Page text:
I see yoga as a practical technology for leading a healthy and peaceful life in our hectic 21st century world. It combines physical exercise, controlled breathing and mindfulness with instruction for lifestyle and well-being which can be easily applied to our busy lives.
Many of us are first introduced to yoga by attending group classes, which help to unwind and keep in shape at the same time. But yoga also encourages our mind to focus inwards. In time we become more aware of our mental and emotional states as well as the internal flow of energy. By practising yoga regularly we find that it helps us in getting to know ourselves better on multiple levels, physically, mentally and emotionally.
Most types of exercise are mainly concerned with muscles and joints. Instead, yoga operates on other physical levels too such as the deep tissue, the internal organs and the nervous system. In addition yoga has a theory of an energetic anatomy, one that we cannot see but the effects of which we feel. Learning to breathe with awareness is a powerful tool, which positively affects a restless mind and nervous system by diminishing stress levels and bringing emotions back into balance.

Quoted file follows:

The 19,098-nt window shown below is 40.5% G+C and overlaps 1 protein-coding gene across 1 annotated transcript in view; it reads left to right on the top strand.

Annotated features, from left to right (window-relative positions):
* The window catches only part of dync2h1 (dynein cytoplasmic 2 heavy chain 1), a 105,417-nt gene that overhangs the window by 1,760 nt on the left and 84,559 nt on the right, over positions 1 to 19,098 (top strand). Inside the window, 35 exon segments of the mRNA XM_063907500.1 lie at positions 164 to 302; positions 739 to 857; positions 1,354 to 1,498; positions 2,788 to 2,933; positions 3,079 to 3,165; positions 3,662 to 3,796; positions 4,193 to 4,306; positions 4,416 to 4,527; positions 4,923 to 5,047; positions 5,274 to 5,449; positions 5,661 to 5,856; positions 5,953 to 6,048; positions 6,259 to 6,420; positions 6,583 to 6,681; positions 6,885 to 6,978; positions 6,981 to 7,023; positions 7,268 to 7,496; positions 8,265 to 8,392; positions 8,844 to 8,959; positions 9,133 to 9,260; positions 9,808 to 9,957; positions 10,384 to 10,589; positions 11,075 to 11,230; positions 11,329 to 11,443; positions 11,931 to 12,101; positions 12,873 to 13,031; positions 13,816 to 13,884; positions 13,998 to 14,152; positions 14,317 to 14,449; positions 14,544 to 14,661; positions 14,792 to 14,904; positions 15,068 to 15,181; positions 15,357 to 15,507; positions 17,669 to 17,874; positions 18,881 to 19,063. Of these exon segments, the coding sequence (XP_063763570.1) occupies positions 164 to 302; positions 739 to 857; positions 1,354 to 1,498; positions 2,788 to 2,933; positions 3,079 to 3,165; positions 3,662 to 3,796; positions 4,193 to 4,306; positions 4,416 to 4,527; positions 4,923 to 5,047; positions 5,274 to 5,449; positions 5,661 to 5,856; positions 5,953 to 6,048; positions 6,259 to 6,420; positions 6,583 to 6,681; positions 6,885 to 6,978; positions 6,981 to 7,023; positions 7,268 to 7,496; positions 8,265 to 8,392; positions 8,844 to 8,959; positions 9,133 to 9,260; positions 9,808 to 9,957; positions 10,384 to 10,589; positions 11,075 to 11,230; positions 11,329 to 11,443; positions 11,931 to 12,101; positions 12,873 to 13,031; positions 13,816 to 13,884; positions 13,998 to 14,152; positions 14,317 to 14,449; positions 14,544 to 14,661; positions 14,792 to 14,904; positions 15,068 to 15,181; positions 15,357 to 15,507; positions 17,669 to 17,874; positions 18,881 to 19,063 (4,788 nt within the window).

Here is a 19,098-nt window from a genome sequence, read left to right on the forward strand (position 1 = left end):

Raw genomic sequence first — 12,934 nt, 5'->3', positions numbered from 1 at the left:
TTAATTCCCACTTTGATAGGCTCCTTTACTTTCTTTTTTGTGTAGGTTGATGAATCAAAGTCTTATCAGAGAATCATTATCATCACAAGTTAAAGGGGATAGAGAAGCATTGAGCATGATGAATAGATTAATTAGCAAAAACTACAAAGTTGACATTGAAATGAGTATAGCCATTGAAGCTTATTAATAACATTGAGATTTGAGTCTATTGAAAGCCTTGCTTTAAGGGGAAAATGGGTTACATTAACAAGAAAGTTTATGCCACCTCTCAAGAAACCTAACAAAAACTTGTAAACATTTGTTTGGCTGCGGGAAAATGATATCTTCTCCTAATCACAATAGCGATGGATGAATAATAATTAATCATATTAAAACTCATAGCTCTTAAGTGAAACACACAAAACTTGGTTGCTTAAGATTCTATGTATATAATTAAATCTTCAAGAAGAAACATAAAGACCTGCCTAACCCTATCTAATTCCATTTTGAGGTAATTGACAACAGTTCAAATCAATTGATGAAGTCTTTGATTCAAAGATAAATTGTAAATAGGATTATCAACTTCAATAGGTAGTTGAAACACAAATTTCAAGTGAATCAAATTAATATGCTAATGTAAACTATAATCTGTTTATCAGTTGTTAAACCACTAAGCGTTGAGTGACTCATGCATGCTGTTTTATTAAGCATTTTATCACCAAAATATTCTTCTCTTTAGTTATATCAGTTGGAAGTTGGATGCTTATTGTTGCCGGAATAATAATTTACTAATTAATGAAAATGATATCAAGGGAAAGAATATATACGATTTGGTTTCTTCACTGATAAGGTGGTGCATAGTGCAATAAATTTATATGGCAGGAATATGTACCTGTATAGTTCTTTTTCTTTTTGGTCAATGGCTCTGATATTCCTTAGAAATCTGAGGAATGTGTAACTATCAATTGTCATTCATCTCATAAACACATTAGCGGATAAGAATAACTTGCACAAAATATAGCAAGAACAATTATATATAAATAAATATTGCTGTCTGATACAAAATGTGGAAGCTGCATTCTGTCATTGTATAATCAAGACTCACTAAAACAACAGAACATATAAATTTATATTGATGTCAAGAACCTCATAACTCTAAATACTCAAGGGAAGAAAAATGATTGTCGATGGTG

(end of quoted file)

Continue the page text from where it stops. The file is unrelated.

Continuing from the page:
Yoga was first a system of philosophy which originated in India probably around 2000 BCE. In the Western world we have been practising mainly the asana (posture) form since the late 19th century. Today yoga has possibly become as important for us as it was for the ancient Indian civilizations. It can be practised by anyone and provides us with practical tools to cope with the challenges of contemporary urban life.